Google’s latest updates are causing a lot of wailing and gnashing of teeth among marketers. An announcement from the Big G has warned that the looming updates to its search algorithms will be “jarring” for search professionals.
Courtney Mills at INeedHits.com brings us a quick rundown on the announcement from the Google HQ:
The warning comes straight from the horse’s mouth, Google’s Matt Cutts to be exact, who said at the recent SES San Francisco conference that the next few updates will be ‘jarring and jolting’ for webmasters and SEOs. He warned that the Google ‘engineers have been working hard,’ on this update and ‘you don’t want the next Penguin update’. Are you quaking in your boots yet?
This the first time Google have actively come out with a warning on an impending ranking update, so that goes to show just how severe it potentially might be. Matt also mentioned that updates to the Panda algorithm aimed at low-quality pages are now so minor as not to be noticed, when they roll out monthly. On the other hand, Penguin targets websites that spam Google. Matt says that Penguin isn’t a penalty but rather an ‘adjustment’ that simply doesn’t let sites get rewarded for spam as much as in the past.
Penguin and Panda: They sound so cute and cuddly, don’t they? From an SEO perspective, they are anything but. While both are geared toward making search results more useful by devaluing spam, they are also causing a lot of websites to lose hard-won link equity.
Add in the escalating importance of social signals to ranking, and the picture becomes clear. No matter what your strategy for SEO may have been, it will now require social engagement to be successful. This brings the focus onto content more than ever before. Useful, compelling content. Content that begs to be shared as opposed to the regurgitated content from the content mill.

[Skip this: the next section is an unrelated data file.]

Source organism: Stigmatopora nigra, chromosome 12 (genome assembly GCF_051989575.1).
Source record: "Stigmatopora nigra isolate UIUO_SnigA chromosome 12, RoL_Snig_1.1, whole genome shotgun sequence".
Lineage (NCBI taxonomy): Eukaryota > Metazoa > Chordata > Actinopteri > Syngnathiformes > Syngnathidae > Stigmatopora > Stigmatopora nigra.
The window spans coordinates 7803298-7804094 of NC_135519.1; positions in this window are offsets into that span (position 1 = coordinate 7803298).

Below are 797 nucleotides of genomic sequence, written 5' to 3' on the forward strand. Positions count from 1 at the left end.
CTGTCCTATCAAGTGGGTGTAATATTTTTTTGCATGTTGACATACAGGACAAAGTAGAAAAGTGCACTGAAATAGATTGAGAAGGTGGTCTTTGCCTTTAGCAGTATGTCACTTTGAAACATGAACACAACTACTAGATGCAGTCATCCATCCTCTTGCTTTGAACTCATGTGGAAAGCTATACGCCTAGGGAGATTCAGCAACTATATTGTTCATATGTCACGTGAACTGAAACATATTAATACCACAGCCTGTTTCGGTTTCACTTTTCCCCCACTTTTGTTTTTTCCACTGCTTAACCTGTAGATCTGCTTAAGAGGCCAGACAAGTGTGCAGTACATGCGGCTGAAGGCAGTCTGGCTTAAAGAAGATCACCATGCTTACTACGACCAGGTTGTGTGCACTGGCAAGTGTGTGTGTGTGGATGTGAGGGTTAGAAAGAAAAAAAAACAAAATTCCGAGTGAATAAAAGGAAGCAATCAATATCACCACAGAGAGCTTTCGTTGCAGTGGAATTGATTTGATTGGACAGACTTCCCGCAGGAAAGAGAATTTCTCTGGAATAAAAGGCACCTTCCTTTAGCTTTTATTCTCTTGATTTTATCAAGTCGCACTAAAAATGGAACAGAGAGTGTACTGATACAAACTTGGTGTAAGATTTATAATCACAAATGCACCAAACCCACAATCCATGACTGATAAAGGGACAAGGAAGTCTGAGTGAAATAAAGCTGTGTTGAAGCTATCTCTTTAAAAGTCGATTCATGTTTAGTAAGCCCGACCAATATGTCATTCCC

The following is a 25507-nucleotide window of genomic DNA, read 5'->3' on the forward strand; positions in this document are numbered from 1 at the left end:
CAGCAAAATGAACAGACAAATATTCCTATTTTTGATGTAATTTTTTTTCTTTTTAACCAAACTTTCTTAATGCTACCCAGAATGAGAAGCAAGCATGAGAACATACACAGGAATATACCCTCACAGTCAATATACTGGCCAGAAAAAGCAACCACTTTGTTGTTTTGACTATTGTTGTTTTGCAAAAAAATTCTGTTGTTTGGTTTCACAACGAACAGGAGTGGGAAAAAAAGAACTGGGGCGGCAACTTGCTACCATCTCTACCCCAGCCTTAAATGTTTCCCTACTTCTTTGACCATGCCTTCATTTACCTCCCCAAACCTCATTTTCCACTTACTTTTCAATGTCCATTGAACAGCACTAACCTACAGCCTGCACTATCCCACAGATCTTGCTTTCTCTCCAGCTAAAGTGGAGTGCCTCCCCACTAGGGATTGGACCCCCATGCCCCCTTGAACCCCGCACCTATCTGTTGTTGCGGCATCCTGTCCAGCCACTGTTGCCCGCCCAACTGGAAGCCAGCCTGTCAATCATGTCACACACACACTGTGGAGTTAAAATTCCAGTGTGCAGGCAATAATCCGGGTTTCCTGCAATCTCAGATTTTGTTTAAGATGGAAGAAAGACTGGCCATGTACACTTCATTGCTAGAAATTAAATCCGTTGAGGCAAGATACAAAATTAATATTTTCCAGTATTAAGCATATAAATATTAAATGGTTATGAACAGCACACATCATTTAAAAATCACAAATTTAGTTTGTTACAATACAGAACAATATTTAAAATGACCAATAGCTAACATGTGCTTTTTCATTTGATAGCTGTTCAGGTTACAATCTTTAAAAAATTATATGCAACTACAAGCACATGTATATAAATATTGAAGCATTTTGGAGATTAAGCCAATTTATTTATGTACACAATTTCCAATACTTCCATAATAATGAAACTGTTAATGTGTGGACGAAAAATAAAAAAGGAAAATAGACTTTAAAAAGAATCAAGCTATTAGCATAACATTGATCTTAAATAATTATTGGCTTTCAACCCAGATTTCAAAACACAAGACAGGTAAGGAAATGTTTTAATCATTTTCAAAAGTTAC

I would offer that all of the tricks of the trade for SEO — optimization, link building, etc. — will be eclipsed by shares, tweets, pins, and other human-driven social actions. Ben Wood, the managing director of iProspect, addresses this from his pulpit on The Huffington Post:
Creating content to be shared is a longer-term strategy than the quick fix of buying low-level links. But a natural strategy should engage the right audience along the way, moving SEO into the realm of more creative marketing. It also means that the great content which has been produced can take on a life of its own and be shared and linked to long after its inception.
Guest blogging, too, is a natural way of building brand recognition. Partnership with popular blogs in your industry means that more people will read your content, and the potential for natural back links, and natural traffic as a result of this, should not be underestimated.
Guest-blogging? Creative and useful content written by humans? Carving out your SEO niche by producing highly shareable works on a consistent basis? These things have been the core of our approach at SixEstate since the beginning.
Wood sums it up nicely:
For SEO offsite strategy, it means adopting a longer term strategy revolving around unique, high-quality content and utilizing social platforms to drive engagement and exposure. Creativity should be at the heart of offsite strategies moving forward, and if it isn’t you may well be left out in the cold… like a Penguin.
As Google weeds out the spam and upgrades its attention to social signals, it becomes more and more important for marketers to adopt “white-hat” strategies as opposed to link-spamming and purchasing followers (the latter being especially risky now that the Faker app has been released).
It’s all about content and engagement. The other aspects of SEO will not fade out of existence completely, but they will continue to become more and more sidelined.
George “Loki” Williams is the community and brand manager for award wining game company Savage Mojo, Ltd. and the owner of SocialGumbo, LLC, an online consultancy specializing in Web content and online communications. Loki has produced content for clients including the Open Society Institute, National Association of Broadcasters, Kobold Press, and Kaiser Permanente. His work has been seen or written about in The New York Times, The BBC, Air America, The Gambit Weekly, and NOLA.com, among others.